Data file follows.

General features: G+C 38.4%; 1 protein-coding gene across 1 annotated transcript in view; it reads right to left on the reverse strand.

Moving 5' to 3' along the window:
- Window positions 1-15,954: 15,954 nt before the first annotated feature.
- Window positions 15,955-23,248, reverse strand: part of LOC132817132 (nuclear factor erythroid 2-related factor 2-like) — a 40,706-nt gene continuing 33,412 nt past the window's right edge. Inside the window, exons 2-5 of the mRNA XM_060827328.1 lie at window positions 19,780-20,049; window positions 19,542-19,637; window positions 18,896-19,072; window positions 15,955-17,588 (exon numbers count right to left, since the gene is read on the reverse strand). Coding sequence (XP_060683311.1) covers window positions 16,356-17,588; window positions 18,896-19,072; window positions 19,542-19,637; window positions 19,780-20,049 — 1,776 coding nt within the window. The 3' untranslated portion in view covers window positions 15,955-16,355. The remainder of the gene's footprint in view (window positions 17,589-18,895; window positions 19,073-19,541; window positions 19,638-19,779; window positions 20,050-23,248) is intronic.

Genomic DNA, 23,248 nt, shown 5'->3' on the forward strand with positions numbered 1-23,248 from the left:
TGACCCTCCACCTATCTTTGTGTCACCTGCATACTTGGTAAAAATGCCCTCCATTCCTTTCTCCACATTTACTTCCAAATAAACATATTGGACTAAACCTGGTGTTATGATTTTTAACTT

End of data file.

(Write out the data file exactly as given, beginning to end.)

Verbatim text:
General features: G+C 38.4%; 1 protein-coding gene across 1 annotated transcript in view; it reads right to left on the reverse strand.

Moving 5' to 3' along the window:
- Window positions 1-15,954: 15,954 nt before the first annotated feature.
- Window positions 15,955-23,248, reverse strand: part of LOC132817132 (nuclear factor erythroid 2-related factor 2-like) — a 40,706-nt gene continuing 33,412 nt past the window's right edge. Inside the window, exons 2-5 of the mRNA XM_060827328.1 lie at window positions 19,780-20,049; window positions 19,542-19,637; window positions 18,896-19,072; window positions 15,955-17,588 (exon numbers count right to left, since the gene is read on the reverse strand). Coding sequence (XP_060683311.1) covers window positions 16,356-17,588; window positions 18,896-19,072; window positions 19,542-19,637; window positions 19,780-20,049 — 1,776 coding nt within the window. The 3' untranslated portion in view covers window positions 15,955-16,355. The remainder of the gene's footprint in view (window positions 17,589-18,895; window positions 19,073-19,541; window positions 19,638-19,779; window positions 20,050-23,248) is intronic.

Genomic DNA, 23,248 nt, shown 5'->3' on the forward strand with positions numbered 1-23,248 from the left:
TGACCCTCCACCTATCTTTGTGTCACCTGCATACTTGGTAAAAATGCCCTCCATTCCTTTCTCCACATTTACTTCCAAATAAACATATTGGACTAAACCTGGTGTTATGATTTTTAACTT